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  14. A sad story Joanne. Rachel has a point of course but I have only one son and I wouldn't be without his cheerfulness and good humour. He lives near to me. Ny grandchildren e mail and visit (except my grandson in China of course)and I treasure tham all. Life is too short for family fall outs.

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  15. You're writing about loneliness in old age, and you do it so well that I can feel the loneliness. I'm past 70 and thinking about such things. So far a young grandchild, seen frequently, keeps loneliness away. Mostly, my yearning is for time alone. It's hard to imagine that I will ever get tired of solitude -- but I probably will. We truly understand only when we experience.

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  16. I shed a few tears reading this post, Joanne, for Jean and the other woman waiting for a hand or a kind work. I hope Jean is at peace now.

    Here, I am part of a group reaching out to people living in social isolation, which is so detrimental to one's health. So far we have a Person to Person phone project with periodic socials. We hope to expand the program over time. It is a start.

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  17. I think about this myself. as do we all as we get up in years I suppose. I worry about my son who is childless and isolated even now. I'm 67, still young these days and my sister turned 70. my grandmother lived in solitude in her own little apartment attached to our house when I was growing up until she died when I was 18. my mother never ever visited her even though there was at most 30' between our back door and hers. and after a while she quit coming over to our house. they did not get along. my mother and I did not get along either. that's some of it I suppose. when a relationship is testy and unpleasant it's easy to put off the visit. I don't mind solitude, I've basically been a loner all my life, have few friends. my neighbor died suddenly at 68 and we went to the funeral and the church was packed. It made me think about my own and the handful of people that might show up. so I try to stay as healthy and active as I can. I try and keep close to my children and grandchildren who still come visit. I do think the saddest end is to become one of the ghosts in a nursing home. perhaps I will take a page from your book Joanne and see if there is a place in this small town where I can go and visit strangers.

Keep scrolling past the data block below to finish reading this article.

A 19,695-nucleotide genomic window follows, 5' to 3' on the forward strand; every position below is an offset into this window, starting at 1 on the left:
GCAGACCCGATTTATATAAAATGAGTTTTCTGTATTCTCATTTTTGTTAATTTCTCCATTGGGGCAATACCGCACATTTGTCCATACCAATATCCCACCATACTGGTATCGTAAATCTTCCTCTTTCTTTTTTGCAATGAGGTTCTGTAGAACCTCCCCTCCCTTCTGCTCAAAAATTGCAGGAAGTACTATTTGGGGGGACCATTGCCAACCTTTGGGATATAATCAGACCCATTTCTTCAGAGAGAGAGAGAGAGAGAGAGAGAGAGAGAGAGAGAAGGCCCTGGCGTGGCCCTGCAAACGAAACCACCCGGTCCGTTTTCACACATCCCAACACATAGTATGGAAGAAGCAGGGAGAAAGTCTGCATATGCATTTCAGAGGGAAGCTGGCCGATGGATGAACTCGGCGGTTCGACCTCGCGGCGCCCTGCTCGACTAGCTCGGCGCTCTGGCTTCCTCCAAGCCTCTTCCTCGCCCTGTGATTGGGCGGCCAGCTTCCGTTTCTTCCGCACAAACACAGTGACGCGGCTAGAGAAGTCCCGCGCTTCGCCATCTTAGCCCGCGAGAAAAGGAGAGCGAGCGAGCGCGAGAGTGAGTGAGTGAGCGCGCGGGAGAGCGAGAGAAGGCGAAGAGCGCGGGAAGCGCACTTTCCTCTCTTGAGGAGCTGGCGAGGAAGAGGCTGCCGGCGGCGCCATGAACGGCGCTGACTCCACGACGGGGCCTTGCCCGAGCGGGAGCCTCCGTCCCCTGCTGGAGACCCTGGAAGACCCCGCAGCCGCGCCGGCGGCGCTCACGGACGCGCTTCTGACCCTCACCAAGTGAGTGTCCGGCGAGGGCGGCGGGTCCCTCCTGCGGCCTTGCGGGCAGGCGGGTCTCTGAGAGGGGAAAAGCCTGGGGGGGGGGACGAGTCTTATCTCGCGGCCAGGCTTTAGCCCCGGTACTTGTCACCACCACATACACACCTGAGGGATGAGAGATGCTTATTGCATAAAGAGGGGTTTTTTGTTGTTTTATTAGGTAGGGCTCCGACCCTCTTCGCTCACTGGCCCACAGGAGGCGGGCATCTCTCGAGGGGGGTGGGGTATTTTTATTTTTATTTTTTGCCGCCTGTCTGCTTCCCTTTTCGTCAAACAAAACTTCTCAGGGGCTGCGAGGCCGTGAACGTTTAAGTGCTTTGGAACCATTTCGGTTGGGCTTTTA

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  18. I wish I knew the answers to your questions. Is aging so frightening that the young turn their back on us because they are afraid of death and dying? What cowardice is that? But was I any different? There is so much to think about after reading this post.

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  19. What a beautiful story. It evoked so many of my own memories and I write with water in my eyes! You are such a blessing Joanne!

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  20. Dear Joanne, thank you for sharing this story with us. It is so poignant and I find myself relating to it now that I've aged and moved away from where I'd lived for 38 years and made a multitude of caring friends. Now I am closer to family, but they are all younger and caught up in the ups and downs of their children and grandchildren. I've come to accept that and to accept my own decision never to marry or have children.

    I so hope your friend Jean is at peace with her mother's death. If she isn't, I feel sure that your love and wisdom will help on the journey to peace and to the acceptance of what she had to do when she took her mother to Regina. Peace.

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  21. Oh, Joanne. Your kindness to Jean will always be remembered. Thanks for this post. So beautifully written, so meaningful.

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  22. Sad that we no longer value the old but will it ever change we have our time and if we live past it no one seeks our knowledge any more.
    You are a kind and rare person.
    Merle...............